Above all, Mark was an absolutely wonderful person -- generous and warm (in that understated British way), and just as in his scientific pursuits, deeply honest. He was a great conversationalist, with wide-ranging interests spanning literature, music and art, as well as a great sense of humor. I still smile remembering his many great stories told over a beer at the the Dew Drop Inn.

Reading over what I wrote, I realize that Mark would have likely offer plenty of criticisms: "As usual, Alyosha, you use too many words, and you wave your hands too much", he would likely have said, "Just get to the point". Yes, Mark, you are absolutely right, as always.

The point is: you will be terribly, terribly missed! Rest in peace, Mark.
Mark Mon-Williams, 2012/07/20 09:27
In psychology we knew Mark primarily from our visits to the Faversham for drinks after work on Fridays.

But Mark also provided much needed assistance to us when we were trying to develop algorithms to determine how well human participants had traced a visually presented stimulus. The time we spent with Mark was both informative but highly amusing – Mark introduced us to a whole new anthropomorphic language regarding computer algorithms. Our lab group still like to talk about ‘greedy algorithms’ and ‘vanilla solutions’ and it’s immensely satisfying to know that the analysis we eventually developed is related to the ‘dog in the park problem’.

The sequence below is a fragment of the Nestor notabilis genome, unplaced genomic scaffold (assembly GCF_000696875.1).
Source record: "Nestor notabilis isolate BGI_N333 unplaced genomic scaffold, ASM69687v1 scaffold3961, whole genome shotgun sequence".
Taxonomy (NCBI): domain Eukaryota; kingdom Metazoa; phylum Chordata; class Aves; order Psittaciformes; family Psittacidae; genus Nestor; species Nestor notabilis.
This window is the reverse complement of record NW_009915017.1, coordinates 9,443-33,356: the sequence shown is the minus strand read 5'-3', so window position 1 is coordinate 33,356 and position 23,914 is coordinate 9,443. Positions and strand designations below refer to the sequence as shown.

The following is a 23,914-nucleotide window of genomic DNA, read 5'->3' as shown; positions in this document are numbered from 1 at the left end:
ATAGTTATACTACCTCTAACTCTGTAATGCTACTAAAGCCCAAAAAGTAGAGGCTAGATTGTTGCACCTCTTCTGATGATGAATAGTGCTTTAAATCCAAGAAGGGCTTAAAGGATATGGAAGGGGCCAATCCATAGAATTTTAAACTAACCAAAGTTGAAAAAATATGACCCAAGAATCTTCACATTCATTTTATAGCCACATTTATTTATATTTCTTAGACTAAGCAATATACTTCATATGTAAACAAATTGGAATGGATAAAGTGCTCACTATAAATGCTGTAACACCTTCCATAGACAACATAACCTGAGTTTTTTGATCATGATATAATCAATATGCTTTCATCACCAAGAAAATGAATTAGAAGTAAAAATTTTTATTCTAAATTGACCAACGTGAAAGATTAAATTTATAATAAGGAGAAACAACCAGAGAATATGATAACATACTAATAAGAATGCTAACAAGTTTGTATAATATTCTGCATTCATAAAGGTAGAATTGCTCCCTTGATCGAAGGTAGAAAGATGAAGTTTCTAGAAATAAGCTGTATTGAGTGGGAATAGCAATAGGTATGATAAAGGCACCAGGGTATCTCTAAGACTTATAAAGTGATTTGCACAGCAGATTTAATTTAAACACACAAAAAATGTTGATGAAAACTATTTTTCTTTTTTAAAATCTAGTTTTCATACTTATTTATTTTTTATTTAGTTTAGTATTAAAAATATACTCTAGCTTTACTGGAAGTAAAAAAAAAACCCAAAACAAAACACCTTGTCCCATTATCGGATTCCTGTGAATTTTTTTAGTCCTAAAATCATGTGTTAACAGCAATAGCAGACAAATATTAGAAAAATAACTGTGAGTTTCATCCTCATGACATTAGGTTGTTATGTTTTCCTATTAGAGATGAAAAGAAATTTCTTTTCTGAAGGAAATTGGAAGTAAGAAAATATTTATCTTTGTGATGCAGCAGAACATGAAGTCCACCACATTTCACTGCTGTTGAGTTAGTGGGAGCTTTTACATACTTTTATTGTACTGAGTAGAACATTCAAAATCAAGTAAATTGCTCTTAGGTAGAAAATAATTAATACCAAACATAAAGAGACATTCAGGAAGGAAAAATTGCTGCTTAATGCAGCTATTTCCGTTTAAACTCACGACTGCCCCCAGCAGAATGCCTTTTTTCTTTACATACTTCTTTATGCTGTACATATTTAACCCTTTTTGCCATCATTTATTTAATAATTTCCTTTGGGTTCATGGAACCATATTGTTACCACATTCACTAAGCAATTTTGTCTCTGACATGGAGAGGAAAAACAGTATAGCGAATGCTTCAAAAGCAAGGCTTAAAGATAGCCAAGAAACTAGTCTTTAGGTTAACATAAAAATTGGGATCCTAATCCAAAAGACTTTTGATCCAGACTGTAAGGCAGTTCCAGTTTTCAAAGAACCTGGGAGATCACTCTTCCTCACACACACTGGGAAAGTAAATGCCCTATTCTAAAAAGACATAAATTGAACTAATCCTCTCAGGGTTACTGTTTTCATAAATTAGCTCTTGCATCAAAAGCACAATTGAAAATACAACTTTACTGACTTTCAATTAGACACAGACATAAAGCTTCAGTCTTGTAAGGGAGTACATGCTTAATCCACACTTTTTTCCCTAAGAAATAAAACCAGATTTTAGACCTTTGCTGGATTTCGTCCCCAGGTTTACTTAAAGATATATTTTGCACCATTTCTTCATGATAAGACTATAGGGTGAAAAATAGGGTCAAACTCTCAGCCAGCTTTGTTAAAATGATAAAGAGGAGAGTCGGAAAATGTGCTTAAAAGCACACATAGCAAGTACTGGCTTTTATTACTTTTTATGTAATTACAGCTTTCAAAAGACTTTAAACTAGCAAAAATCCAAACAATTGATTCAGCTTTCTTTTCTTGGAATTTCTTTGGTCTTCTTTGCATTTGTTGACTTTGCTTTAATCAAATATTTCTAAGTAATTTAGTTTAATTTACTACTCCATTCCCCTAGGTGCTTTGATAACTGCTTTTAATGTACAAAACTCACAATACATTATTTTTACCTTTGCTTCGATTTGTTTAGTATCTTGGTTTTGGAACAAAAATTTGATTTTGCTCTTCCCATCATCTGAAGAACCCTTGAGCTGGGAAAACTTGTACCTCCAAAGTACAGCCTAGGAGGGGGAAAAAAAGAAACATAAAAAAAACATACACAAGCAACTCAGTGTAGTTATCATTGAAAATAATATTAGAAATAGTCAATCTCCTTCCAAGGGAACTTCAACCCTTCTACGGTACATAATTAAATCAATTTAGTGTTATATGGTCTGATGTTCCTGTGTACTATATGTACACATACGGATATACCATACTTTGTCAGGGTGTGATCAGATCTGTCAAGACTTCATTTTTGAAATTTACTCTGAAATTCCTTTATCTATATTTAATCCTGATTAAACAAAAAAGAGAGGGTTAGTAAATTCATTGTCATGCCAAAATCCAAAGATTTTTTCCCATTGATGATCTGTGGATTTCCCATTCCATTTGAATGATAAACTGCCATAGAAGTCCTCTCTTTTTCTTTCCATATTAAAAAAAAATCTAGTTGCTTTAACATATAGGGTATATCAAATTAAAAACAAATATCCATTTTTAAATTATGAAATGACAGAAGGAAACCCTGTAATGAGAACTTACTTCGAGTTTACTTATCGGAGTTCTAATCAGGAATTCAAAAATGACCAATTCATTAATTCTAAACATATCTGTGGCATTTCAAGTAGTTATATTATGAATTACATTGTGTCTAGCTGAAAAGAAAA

It is very fitting that the techniques Mark helped us develop are now being used by Jelena in collaborative work we are conducting on visual memory and reading abilities in children.

We will miss Mark and our thoughts are very much with Jelena and Mark’s family.
Sam Johnson, 2012/07/20 15:37
I have worked with Mark for nearly 5 years after approaching him to discuss project ideas at the end of my undergraduate degree. It was clear that he was truly passionate about his work and improving the field as a whole. As a supervisor I always say that he acted as normaliser - if you felt great about something before a meeting he would tell you what you had overlooked. If you felt down he would discuss community politics and the latest from his ever ongoing house renovations before motivating you to move on.